“I love staring into Miss Coney Island’s eyes,” said Charles Denson, director of the Coney Island History Project, which is expanding its exhibition center into a second storefront that will be Miss CI’s neighbor. “She’s also my favorite dance partner and having her next door is a dream come true.”

Miss Coney Island

Miss Coney Island: 25¢ to fall in LOVE. Photo © Charles Denson. All Rights Reserved

As we’ve noted previously, Miss Coney Island does not receive a salary. Her only way of paying the rent on her vitrine is your spare change. When you visit next season, we recommend bringing a whole roll of quarters to spend on Miss CI and her neighbor, Coney Island Always, an animated diorama of Coney Island attractions that will be expanded to include 15 rides, a tightrope walker and a unicyclist. As the signs say, “25¢ to Laugh,” “25¢ to Smile,” and “Don’t Postpone Joy!”

Miss Coney Island and Coney Island Always, along with Skin the Wire and two or three other games, are relocating from Jones Walk to booths on West 12th Street, which is City-owned property leased to Deno’s Wonder Wheel Park. Last month, the City’s Economic Development Corporation issued an RFP (Request for Proposals) for the booths on the east side of Jones Walk, a 1,650 square foot space that was purchased along with a larger parcel in 2008. The RFP requires renovating or completely rebuilding the existing booths, some of which are in poor condition. Proposals are due January 6th.

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August 15, 2011: Games: Where You Can Play Vintage Pinball Year Round

April 10, 2011: Men in Black 3 Rescues Coney Island’s Oldest Building

October 6, 2010: Traveler: Where You Can Play Fascination Year Round

July 14, 2009: Miss Coney Island on Jones Walk: 25 Cents to Fall in Love

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Lefty Lucy

Lefty Lucy celebrating her win at the Miss Coney Island Burlesque Pageant. September 17, 2010. Photo © NY_Man via flickr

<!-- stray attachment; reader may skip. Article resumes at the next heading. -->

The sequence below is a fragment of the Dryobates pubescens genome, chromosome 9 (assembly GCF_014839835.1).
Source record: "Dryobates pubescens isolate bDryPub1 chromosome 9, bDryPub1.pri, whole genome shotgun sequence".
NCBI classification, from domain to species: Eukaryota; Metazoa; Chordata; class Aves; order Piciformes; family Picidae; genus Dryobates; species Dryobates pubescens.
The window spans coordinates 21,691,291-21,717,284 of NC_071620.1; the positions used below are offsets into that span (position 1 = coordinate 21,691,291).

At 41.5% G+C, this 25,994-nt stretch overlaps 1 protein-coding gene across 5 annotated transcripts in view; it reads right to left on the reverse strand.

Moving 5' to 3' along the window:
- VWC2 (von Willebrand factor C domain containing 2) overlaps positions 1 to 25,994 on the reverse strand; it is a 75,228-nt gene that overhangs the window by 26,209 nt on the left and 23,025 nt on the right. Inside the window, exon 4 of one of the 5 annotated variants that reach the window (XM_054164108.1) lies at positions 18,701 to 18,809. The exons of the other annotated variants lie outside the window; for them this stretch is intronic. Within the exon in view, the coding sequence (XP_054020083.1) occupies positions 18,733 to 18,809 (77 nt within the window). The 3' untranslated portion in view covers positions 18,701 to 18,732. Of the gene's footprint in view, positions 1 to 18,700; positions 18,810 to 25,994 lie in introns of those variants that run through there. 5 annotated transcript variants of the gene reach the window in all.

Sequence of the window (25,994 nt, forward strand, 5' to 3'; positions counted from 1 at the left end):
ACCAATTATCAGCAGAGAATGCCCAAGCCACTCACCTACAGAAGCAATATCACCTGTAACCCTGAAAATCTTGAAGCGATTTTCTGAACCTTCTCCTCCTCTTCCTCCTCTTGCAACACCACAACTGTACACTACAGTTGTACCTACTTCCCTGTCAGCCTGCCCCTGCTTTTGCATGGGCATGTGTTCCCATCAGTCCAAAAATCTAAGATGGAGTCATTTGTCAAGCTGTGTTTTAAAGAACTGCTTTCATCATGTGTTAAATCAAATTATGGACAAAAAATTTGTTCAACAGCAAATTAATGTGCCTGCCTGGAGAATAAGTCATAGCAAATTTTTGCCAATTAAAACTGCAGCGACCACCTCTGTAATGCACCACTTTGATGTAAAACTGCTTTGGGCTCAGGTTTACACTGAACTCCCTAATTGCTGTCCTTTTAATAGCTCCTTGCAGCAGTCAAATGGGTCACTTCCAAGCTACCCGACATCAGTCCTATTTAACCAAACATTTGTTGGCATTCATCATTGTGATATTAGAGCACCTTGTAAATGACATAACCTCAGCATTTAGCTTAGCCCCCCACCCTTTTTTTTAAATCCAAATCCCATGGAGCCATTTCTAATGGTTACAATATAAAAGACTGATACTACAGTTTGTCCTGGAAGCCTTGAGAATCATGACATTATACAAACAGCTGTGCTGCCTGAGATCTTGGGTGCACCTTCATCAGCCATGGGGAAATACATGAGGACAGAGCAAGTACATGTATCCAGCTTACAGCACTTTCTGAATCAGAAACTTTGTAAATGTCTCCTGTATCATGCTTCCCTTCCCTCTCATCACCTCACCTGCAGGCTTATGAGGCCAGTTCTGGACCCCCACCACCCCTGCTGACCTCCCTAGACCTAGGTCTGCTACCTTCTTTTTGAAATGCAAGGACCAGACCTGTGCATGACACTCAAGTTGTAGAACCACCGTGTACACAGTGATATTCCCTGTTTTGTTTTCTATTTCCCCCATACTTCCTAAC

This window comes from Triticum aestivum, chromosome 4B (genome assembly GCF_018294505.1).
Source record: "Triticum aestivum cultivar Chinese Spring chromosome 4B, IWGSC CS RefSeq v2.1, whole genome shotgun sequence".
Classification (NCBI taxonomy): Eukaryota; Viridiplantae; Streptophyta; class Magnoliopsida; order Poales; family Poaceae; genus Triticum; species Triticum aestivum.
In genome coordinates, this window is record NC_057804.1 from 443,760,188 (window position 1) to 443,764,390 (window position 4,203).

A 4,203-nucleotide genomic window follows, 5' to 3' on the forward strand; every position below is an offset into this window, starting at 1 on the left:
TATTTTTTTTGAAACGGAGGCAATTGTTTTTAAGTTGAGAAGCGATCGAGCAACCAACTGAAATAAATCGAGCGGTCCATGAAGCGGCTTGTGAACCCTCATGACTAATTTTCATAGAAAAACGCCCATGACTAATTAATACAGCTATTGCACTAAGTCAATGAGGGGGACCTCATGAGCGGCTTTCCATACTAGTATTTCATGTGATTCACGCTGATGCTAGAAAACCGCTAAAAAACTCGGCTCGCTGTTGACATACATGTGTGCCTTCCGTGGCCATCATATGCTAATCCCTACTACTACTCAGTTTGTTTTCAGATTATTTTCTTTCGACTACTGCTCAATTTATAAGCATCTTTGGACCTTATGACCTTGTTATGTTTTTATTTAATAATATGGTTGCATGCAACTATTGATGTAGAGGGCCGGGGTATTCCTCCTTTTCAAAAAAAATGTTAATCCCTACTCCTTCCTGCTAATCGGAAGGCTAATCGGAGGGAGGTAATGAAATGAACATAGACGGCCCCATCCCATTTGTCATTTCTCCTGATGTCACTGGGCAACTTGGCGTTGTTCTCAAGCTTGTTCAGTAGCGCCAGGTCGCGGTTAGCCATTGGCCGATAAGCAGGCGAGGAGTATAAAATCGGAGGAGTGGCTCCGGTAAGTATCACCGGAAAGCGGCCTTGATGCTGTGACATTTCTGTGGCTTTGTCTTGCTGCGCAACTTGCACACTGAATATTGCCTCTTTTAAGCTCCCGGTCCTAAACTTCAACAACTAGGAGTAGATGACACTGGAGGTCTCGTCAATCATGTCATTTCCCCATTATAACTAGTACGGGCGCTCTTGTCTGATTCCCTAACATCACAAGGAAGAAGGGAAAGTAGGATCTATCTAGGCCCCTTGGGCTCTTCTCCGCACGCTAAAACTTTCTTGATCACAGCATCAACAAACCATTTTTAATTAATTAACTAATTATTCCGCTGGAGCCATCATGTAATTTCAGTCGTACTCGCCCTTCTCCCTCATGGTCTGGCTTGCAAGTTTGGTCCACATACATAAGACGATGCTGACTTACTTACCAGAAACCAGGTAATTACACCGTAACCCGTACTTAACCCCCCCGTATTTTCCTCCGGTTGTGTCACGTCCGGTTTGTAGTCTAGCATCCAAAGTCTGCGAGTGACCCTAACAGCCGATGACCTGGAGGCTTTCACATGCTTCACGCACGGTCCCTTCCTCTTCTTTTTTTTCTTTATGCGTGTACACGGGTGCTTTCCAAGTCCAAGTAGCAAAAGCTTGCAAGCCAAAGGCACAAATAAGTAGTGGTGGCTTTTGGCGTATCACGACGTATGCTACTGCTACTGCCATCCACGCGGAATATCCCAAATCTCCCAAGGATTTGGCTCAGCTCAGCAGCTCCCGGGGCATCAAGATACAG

What’s it like to be Miss Coney Island 2011? ATZ asked Lefty Lucy, who won the title in September at the 8th annual burlesque beauty pageant and is halfway into her reign.  Her predecessors are such luminaries of the New York sideshow and burlesque scene as Bambi the Mermaid, Insectavora Angelica, Julie Atlas Muz, Ekaterina, Serpentina, Gal Friday and Gigi LaFemme. The Great Fredini, who runs Coney Island USA’s Burlesque at the Beach, explains: “Bambi carefully curates the Miss Coney Island Pageant herself. We usually have 8 to 12 competitors and I emcee the show with a band. It’s run in a classic beauty pageant format with segments for runway, talent, lineup, etc. The thing is you just never know who will take it because the audience in the theater votes to decide who the new Miss Coney Island will be. So it’s really about who the audience loves the most. It’s very Coney Island!”

Q: When you were crowned Miss Coney Island, you looked very surprised. What is the secret of your success?

A: I was surprised! While I’ve been a performer all my life, I’ve only been performing burlesque for just over 2 years. The Miss Coney Island Burlesque Beauty Pageant has been an inspiration to me for years now; it was THE destination for my birthday for almost all of the past 6 years! I think that helped, really, as far as the “secret to my success” is concerned. Since I have seen the pageant, I had a pretty good sense of what a Coney Island audience wants. Coney Island lovers tend to be funny, original, sincere, and full of joy. The competitors who stuck with me over the years (Minnie Tonka, Nasty Canasta, Trixie Little) each had strong gimmicks that reflected who they are, and by being themselves they reflected the Coney Island spirit. I just tried to be true to me and also entertain.

Lefty Lucy

Emcee Fred Kahl intros Lefty Lucy. Miss Coney Island Burlesque Pageant, September 17, 2010. Photo © NY_Man via flickr